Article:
All the ‘grown-ups’ were gone, but no one was interested in re-starting the card game. At Amy’s suggestion, the guys fixed something to drink while she grabbed some snacks. Provisions in hand, they went out into the warm night air on the screened-in back porch. To keep from attracting bugs, they left the lights off. Except for the glow from inside the house, it was dark.
To no one’s surprise, Mark got the conversation rolling. But what he spoke about came as a surprise. “Look, I wanted to tell y’all about this at the same time. Maybe you’ve heard that Lamar Tidwell says he’s not going to run for re-election. That means the house seat will be open in the next election.
“Well, and I know this will sound strange, but according to Dad and uncle Frank, some folks want me to run. The idea is that with reapportionment about to hit the fan, and nobody knowing what the feds might do if enough blacks don’t get registered or what it’d mean if enough do, well, no strong candidate wants the job and nobody’s mad at me.”
Amy broke in. “I know it’s something you’ve always wanted. But that’s in three years. You won’t graduate until next year. You’ll still be in law school.”
“I’ll apply for early admission,” said Mark.
Bob’s voice drifted across damp, evening air. “If it’ll keep you down in Baton Rouge and out of our hair, I’m all for you.”
There was a barely perceptible movement, and then Willie spoke. “You know I’m for you. But what about me? I mean, some people around here won’t ever forgive you for having a black friend. And if you and Amy register to vote with me, that could tear it with the Klan folks.”
Amy made a noise somewhere between a laugh and a cough. “Why Willie, with Mark having an inside track with Bebe and her family, that won’t be a problem.”
“We haven’t even gone on a date,” protested Mark.
“Yet,” was Amy’s terse reply.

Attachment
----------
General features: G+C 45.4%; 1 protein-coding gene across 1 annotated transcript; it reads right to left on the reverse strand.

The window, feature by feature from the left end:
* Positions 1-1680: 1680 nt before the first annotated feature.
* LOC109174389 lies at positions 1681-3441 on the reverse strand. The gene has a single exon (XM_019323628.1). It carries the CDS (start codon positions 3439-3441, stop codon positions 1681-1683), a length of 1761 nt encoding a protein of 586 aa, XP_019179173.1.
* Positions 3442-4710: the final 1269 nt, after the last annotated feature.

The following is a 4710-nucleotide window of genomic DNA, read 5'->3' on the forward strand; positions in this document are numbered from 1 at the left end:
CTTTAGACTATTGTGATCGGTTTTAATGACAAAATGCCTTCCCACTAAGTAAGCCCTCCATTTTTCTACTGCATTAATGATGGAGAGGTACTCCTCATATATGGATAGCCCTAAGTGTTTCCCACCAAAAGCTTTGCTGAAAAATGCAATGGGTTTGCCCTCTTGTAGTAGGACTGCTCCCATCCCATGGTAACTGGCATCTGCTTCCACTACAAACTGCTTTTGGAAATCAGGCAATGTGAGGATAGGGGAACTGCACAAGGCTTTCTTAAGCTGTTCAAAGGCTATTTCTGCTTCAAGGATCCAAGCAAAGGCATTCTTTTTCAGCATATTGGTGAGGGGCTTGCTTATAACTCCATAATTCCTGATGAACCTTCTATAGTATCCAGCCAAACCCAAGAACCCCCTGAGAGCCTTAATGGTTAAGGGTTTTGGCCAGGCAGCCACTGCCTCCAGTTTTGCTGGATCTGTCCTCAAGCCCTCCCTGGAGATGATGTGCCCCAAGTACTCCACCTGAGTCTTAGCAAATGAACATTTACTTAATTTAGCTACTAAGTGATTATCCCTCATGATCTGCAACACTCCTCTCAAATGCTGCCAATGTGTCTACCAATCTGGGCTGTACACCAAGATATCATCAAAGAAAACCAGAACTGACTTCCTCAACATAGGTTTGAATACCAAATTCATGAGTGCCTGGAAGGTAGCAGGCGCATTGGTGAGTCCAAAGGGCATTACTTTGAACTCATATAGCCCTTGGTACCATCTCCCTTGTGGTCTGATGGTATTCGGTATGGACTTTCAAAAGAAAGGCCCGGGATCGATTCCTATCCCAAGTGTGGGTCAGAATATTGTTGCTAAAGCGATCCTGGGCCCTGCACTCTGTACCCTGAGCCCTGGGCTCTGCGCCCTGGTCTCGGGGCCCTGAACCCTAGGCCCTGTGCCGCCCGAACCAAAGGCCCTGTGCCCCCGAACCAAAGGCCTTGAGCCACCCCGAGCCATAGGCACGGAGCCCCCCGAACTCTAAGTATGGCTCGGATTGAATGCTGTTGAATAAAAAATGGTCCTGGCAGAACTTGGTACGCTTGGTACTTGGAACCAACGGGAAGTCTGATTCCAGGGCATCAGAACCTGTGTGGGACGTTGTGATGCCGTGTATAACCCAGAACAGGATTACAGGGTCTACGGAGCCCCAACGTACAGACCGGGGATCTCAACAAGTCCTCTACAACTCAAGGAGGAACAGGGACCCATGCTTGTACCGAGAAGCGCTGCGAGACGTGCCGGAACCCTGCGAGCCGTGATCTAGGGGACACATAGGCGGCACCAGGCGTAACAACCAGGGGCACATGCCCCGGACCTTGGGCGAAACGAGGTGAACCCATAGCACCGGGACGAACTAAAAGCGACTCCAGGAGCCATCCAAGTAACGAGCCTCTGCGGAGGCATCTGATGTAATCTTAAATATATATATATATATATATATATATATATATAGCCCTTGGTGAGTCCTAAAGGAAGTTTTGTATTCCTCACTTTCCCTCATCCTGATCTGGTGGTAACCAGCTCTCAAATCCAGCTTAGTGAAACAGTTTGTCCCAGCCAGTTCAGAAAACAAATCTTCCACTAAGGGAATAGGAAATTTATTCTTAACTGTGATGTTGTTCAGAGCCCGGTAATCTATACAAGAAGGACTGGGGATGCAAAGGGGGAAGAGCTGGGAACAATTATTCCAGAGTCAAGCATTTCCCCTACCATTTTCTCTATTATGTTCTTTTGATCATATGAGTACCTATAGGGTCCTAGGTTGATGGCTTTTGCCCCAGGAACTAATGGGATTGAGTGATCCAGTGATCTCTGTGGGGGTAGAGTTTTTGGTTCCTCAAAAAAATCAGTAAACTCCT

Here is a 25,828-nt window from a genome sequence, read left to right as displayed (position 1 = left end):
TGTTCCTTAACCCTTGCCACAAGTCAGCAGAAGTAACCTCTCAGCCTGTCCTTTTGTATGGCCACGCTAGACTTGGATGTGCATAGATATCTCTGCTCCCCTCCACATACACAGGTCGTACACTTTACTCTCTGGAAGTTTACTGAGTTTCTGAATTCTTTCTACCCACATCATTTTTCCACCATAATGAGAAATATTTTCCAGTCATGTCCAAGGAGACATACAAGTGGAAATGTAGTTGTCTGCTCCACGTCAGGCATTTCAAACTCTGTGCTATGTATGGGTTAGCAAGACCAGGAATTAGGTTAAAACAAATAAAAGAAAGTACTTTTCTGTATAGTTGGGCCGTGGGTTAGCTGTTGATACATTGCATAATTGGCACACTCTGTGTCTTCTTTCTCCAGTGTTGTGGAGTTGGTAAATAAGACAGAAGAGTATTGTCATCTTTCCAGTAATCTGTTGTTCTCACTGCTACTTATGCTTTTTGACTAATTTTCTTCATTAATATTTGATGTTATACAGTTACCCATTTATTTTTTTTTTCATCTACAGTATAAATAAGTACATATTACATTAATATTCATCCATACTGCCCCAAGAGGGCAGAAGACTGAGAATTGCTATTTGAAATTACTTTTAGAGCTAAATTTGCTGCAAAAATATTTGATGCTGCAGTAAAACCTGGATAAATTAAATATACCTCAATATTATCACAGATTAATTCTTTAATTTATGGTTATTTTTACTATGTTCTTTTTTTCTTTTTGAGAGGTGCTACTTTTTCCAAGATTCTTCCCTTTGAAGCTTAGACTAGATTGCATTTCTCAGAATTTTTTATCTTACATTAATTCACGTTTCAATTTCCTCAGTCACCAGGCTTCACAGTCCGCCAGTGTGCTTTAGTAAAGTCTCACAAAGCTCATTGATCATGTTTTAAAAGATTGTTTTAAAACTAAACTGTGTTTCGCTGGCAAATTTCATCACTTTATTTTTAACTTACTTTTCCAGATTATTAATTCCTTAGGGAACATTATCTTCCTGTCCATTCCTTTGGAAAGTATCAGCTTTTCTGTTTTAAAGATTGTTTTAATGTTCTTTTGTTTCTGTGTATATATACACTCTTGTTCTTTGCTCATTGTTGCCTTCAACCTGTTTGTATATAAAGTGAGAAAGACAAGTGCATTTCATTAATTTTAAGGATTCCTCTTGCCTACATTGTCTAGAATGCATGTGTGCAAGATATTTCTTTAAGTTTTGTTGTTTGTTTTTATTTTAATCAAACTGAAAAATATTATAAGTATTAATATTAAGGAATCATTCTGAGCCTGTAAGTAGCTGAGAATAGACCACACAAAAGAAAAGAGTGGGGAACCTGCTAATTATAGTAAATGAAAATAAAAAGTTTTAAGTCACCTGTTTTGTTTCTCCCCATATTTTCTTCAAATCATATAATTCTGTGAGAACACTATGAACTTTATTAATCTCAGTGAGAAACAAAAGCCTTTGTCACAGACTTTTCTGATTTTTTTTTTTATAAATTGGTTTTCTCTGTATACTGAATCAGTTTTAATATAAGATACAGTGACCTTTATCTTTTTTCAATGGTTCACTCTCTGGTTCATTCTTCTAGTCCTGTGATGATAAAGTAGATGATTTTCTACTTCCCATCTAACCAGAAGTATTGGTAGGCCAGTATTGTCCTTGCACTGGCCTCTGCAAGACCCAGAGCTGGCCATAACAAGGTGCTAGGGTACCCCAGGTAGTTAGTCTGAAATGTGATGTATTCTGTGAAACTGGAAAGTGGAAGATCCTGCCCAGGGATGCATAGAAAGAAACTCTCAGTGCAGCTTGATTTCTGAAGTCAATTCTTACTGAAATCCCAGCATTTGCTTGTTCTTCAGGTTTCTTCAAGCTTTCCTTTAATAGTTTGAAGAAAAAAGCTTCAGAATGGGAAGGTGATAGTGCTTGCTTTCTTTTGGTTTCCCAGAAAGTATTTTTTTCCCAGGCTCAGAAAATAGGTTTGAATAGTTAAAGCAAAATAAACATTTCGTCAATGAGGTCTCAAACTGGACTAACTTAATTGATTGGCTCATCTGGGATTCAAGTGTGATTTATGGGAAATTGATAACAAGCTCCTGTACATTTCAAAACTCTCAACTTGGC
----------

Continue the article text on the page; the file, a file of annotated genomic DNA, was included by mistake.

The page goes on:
Bob, the quietest member of the group, broke the awkward silence. “Willie, feel free to tell me to go to hell and that this is none of my business, but what’s going on up in Sandtown? I mean your parents acted like secret agents or something when they said the name.”
The porch remained silent except for the sounds of crickets and the rhythmic whir of the overhead fan. “Don’t worry about it, Willie,” said Bob, in an apologetic tone. “I didn’t mean to give you any grief or….”
“No, no, that’s alright. It’s just, well, kind of complicated and I’m not sure where to start.”
“You want me to give it a try?” volunteered Mark.
Willie let out a sigh. “Yeah, if you don’t mind.”
“Okay, some of this you may already know, some maybe not,” began Mark, turning to face Bob’s dim outline. “I don’t have the whole story myself. But here’s a quick down and dirty on what I picked up today. I guess you’ve heard the local heartburn level is going way up over the Fed’s big push on school integration and the new voter registration campaign Willie’s father is running out of their church.”
Bob nodded, then realized the gesture might be missed in the dark. “Willie and I have talked about it.”
“Well, a black guy in Sandtown was arrested last night for being a Peeping Tom. He’s supposed to have been looking in the bathroom window of some old white lady in Rollins. Of course, my weird uncle is defending him.”
“Which explains why you’re Mr. Know-it-all,” said Amy.
“Correct,” said Mark, who sounded unfazed by the comment. “Anyway, what makes things ticklish is the white woman is a certified nut case, but she’s also some sort of relative of our illustrious sheriff, Odell ‘Dumbass’ Tobias. It seems the guy they arrested is no prize, but according to Uncle Frank, odds are he’s innocent. The real problem is, he does delivery work in Sandtown for Reverend Carter’s first born.”